Sovereign wealth funds: is Africa next logical target?

IN recent times there has been transfer of wealth from the traditionally rich nations of the West to economies now classified as “Emerging Markets”.

This has been partly due to the adoption of more prudent economic policies in countries such as China, India and the Middle East.

The commodities boom has been the main driver for oil exporting countries which have found themselves with huge trade surpluses and billions of excess US dollars often referred to as “petrodollars”.

After the Asian and Russian financial crises of 1997-98, these governments realised that they could not rely on the International Monetary Fund (IMF) to bail them out but needed sufficient reserves of their own.

These reserves have since reached US$450 billion in Russia and US$1,44 trillion in China, corresponding to one third of Russia’s GDP and half of China’s. This has led to the establishment of Sovereign Wealth Funds (SWF) by many of these countries.
 
SWFs are government-inspired investment vehicles established to manage a nation’s savings. The phenomenon of SWFs can be traced back to the 1970s when states accumulated a lot of reserves which were benchmarked to the stable US dollar and sought to mitigate the risk of negative economic cycles.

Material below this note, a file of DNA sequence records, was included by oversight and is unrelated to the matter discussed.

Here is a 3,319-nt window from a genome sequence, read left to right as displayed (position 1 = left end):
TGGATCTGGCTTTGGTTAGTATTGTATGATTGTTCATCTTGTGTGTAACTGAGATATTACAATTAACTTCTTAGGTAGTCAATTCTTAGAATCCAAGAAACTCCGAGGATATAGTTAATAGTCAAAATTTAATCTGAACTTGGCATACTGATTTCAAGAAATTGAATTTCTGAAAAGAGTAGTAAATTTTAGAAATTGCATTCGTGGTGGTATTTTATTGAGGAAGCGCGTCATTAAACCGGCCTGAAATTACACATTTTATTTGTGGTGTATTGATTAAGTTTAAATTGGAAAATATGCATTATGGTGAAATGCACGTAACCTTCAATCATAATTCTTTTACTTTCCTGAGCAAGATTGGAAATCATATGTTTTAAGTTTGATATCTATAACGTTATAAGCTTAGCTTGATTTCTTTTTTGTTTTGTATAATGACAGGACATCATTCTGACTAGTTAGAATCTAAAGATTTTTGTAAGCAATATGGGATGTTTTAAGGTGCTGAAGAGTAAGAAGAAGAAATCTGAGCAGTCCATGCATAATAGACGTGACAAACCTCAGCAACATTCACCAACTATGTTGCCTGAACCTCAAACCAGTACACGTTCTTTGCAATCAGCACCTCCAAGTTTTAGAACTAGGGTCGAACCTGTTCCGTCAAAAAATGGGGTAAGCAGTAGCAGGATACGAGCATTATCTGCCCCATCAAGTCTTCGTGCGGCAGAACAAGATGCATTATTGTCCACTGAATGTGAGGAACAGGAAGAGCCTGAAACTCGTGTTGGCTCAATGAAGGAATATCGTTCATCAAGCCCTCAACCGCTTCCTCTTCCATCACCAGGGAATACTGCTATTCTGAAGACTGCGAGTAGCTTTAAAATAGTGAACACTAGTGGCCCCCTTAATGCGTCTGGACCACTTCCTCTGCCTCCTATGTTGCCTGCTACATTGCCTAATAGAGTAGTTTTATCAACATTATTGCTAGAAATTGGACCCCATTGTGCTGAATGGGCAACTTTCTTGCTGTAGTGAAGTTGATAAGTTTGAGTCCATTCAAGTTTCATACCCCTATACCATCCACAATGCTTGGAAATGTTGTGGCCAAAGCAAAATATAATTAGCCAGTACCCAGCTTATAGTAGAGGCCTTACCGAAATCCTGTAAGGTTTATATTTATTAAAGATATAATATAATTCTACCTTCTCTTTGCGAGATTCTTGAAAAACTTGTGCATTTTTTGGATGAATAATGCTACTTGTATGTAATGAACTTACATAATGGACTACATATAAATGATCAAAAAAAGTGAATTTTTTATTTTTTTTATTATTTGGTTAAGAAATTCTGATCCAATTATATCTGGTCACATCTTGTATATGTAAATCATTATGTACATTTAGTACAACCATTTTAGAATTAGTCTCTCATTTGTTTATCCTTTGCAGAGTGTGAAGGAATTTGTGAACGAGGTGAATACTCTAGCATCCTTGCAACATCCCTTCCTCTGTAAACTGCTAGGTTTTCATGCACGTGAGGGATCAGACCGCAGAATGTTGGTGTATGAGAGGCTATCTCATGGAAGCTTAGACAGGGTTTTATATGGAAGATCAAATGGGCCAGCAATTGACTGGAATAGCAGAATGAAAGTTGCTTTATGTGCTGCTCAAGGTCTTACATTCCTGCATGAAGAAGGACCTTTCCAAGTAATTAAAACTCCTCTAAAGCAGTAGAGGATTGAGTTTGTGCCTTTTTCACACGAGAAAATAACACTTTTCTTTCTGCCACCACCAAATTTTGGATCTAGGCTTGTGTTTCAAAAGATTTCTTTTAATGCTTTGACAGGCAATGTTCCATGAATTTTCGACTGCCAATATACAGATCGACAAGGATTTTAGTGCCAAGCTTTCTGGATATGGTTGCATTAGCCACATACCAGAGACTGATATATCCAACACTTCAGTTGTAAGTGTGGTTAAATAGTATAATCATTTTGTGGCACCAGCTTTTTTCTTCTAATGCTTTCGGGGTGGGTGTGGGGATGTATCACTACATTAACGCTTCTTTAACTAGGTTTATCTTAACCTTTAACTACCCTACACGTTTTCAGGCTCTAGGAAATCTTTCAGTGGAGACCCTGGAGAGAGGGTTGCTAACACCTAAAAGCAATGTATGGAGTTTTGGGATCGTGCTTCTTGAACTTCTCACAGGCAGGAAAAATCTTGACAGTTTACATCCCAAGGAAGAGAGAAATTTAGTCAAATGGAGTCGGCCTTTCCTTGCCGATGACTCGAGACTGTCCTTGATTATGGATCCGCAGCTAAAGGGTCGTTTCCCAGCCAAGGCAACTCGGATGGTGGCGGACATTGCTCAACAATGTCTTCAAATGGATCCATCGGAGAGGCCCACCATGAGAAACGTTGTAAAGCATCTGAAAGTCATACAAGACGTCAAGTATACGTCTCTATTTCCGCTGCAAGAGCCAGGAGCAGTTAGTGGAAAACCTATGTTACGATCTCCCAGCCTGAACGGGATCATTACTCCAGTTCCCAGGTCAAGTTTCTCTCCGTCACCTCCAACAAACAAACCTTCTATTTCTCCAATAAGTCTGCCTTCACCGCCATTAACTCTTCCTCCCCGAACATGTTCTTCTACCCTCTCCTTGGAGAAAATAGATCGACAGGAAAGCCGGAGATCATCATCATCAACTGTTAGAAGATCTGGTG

In an effort to diversify their wealth, states sought to invest in other assets apart from the traditional gold standard. Most of the funds over the years simply invested their “dollars” in US treasury bonds and had a passive investment strategy.

The trend has been reversed over the years with most SWFs becoming actively managed and taking on more risk to enhance their returns. The funds have diversified to equities, bonds, real estate, private equity etc.
 
Their investment horizon is usually long term with a minimum period of about five years. According to an IMF report SWFs held around US$500 billion in 1990 — this figure has ballooned to US$3 trillion and based on the current path of current accounts this could reach US$10 trillion by 2012.
 
The largest of the SWFs is Abu Dhabi’s Investment Authority which recently injected US$7,5 billion into the sub-prime hit Citibank taking a 4,9% stake and has an estimated asset base of US$875 billion. Norway’s SWF has an estimated US$300 billion spread over 700 companies.